1. Is it normal among lossey codecs?
2. what are the effects of this specifically when handling this 'cutoff' audio file?
3. Why is it still saving the file as 48khz if it doesn't contain that data anymore? +++++++++++++++++++++++++++++++++++++++++++++++++++++
I was reading the wiki for Opus. And the bottom notes caught my eye, mainly: https://en.wikipedia.org/wiki/Opus_(audio_format)
Opus cuts audio above 20 kHz, the generally accepted upper limit of the human hearing range.
It lists very specific sample rates that are supported as well for opus on that page: 8khz, 12khz, 16khz, 24khz, 48khz
So if I intend to use opus as my audio format does it mean I need only record at a sample rate of 24khz? Anything above 20khz is just extra data for transforming the waveform before export? So no intent to transform would mean you might as well just record at 24khz?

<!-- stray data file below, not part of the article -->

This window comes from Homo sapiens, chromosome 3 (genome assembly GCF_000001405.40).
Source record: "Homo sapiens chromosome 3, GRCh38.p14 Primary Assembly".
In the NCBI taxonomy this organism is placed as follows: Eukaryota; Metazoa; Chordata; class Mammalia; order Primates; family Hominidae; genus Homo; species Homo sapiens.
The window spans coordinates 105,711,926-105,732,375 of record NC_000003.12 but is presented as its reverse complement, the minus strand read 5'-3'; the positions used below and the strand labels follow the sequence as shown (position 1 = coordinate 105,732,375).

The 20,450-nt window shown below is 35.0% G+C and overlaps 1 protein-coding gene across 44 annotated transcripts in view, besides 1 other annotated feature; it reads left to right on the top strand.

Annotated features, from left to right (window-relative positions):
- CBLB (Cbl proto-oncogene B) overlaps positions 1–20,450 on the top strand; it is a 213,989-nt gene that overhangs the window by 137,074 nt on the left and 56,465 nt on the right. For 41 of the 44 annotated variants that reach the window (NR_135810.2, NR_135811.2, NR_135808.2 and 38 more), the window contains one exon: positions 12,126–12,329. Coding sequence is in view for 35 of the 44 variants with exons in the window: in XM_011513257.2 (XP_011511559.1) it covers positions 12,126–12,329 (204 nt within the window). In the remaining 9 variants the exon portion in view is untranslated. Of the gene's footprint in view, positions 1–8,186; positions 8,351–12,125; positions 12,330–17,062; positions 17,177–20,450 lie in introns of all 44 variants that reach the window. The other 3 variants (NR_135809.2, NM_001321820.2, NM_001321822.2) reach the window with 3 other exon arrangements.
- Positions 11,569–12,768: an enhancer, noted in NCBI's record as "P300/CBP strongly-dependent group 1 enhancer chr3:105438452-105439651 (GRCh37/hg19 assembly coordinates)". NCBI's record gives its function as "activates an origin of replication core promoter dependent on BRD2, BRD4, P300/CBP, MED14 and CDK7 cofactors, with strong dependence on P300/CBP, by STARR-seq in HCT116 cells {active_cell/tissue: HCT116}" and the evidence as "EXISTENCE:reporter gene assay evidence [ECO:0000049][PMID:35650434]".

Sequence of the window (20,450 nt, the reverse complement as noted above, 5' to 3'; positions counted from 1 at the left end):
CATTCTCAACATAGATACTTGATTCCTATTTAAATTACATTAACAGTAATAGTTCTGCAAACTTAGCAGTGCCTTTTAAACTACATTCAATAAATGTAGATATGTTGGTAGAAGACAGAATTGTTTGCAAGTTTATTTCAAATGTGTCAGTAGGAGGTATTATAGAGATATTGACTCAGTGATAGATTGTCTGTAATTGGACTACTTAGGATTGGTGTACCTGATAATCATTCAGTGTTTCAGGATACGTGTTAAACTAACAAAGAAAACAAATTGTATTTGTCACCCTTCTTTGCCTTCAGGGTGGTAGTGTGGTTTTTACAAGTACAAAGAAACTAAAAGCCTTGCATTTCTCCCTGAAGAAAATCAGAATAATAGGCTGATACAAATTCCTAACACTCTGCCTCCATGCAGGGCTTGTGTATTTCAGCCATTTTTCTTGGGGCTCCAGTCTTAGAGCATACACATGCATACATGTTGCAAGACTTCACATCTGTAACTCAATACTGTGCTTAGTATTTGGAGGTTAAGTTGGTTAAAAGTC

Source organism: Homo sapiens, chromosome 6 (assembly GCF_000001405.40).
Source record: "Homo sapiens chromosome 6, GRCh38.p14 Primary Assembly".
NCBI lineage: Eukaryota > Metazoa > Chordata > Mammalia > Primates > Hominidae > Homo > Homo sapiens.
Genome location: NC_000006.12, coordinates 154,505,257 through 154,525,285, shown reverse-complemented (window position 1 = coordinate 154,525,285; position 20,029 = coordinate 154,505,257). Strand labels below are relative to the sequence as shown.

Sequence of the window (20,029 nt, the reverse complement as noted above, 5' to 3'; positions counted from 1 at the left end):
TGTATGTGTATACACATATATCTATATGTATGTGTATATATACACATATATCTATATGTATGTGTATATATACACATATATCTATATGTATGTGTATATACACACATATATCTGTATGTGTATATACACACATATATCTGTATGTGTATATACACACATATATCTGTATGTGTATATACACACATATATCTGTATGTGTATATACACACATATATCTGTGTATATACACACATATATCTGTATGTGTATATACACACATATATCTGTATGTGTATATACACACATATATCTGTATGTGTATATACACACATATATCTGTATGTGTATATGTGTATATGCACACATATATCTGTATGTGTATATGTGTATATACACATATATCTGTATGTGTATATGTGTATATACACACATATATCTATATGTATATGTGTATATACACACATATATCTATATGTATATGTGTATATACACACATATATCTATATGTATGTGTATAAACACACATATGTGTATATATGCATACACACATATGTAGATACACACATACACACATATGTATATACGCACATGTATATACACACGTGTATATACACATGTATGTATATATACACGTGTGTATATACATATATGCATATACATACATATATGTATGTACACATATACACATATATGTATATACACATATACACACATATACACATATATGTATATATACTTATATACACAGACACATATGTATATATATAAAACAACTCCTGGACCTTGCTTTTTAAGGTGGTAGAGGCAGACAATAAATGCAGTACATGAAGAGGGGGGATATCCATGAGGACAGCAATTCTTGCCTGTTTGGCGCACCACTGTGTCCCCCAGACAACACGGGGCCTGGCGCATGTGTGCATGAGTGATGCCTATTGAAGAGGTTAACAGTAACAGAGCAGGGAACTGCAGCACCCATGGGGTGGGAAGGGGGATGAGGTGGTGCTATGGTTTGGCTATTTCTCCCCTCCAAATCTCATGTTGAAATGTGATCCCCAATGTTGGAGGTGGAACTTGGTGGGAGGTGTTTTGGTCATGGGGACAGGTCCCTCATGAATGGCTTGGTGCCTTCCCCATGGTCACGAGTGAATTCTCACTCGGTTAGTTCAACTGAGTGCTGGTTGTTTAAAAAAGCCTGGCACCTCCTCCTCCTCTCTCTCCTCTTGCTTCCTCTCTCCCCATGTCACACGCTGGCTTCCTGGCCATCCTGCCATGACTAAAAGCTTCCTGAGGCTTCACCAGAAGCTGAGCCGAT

I'm not overly familiar with the specifics of audio codecs, but is this normal for codecs to cutoff such a large range of sounds? That just seemed concerning to me, given everyone records at ~44.1khz minimum and in general 48khz is well used. Is it better to use a different 'lossey' codec than opus if I intend on possibly editing/re-encoding the audio again at some point? Or would there be no real difference between the loss experienced when editing and re-encoding an opus vs the loss when editing an aac/etc?
I'm also confused why when I re-encode from a 48khz f32 .wav to opus it saves itself as a 48khz sample rate still. Isn't all data above 20khz gone...? That's confusing to me. edit: well I guess when you merge different sample rates they sound of different speeds so that's why it would keep the original format..?
And yes I'm aware that lossless is the ideal format if I intend to re-encode/edit at some point, but for the sake of argument let's pretend we have to choose between lossey formats (at least for the initial export, we can trans-code later to lossless)